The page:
Trainings

Trainings

The Story of the Children's Bureau, America in Wartime: 1938-1960

URL 1: https://cb100.acf.hhs.gov/webinars

Date Developed: 8/16/2012. Source: Children’s Bureau Centennial. Presenter(s): Carl Rochelle; Pam Day. Type: Webinar Archive. Level: Introductory. Length: 50 minutes.

Annotation

In this 50-minute presentation, Carl Rochelle and Pam Day describe the evolution of the Children’s Bureau from World War II to 1960. The presentation begins by describing the condition of the United States during the war and the role of the Children’s Bureau during this time. It talks about the White House Conferences on Children, the Industrial Recovery Act, the Fair Labor Standards Act, Title V, and the establishment of the Emergency Maternal and Child Infant Care Program to provide medical care for military families. It was also during this time that the Children’s Bureau began to expand its focus outside of the US. It became involved in evacuating children from warzones and refugee camps in Europe by providing both temporary foster homes in the US as well as easing immigration restrictions for children and adolescents who were survivors of concentration camps and/or had lost their homes and families due to the war. The presentation concludes with the bureau’s activities in 1960.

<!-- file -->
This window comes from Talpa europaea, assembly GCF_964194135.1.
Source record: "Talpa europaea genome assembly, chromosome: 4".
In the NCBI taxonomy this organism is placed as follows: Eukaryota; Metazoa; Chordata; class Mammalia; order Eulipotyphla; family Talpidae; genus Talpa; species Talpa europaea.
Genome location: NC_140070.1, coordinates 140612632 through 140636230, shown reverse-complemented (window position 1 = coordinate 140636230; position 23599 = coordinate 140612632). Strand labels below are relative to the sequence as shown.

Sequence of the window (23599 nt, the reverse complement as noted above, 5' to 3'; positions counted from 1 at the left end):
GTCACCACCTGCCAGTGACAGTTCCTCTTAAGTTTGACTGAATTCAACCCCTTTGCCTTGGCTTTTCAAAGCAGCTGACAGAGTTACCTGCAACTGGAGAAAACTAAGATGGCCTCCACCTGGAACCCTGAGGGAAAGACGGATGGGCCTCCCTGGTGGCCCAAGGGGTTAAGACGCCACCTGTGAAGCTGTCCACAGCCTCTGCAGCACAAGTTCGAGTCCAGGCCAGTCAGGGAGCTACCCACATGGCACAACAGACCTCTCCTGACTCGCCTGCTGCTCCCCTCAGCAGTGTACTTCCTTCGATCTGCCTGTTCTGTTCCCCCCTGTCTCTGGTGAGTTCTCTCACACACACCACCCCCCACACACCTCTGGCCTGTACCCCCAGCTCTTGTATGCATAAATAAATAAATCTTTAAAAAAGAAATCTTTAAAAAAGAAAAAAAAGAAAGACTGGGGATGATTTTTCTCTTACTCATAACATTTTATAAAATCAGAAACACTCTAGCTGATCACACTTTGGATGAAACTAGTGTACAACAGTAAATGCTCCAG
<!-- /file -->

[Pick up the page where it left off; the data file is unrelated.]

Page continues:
Special Instructions

To access the presentation, click “See More” under the “Historical Webinar Series: April 2012-March 2013” description. Under “The Story of the Children’s Bureau, America in Wartime: 1938-1960” click on the “View Webinar” to begin the presentation. [Note: Need Windows Media Player to watch].

This project is supported by the Health Resources and Services Administration (HRSA) of the U.S. Department of Health and Human Services (HHS) under grant number UE8MC25742; MCH Navigator for $180,000/year. This information or content and conclusions are those of the author and should not be construed as the official position or policy of, nor should any endorsements be inferred by HRSA, HHS or the U.S. Government.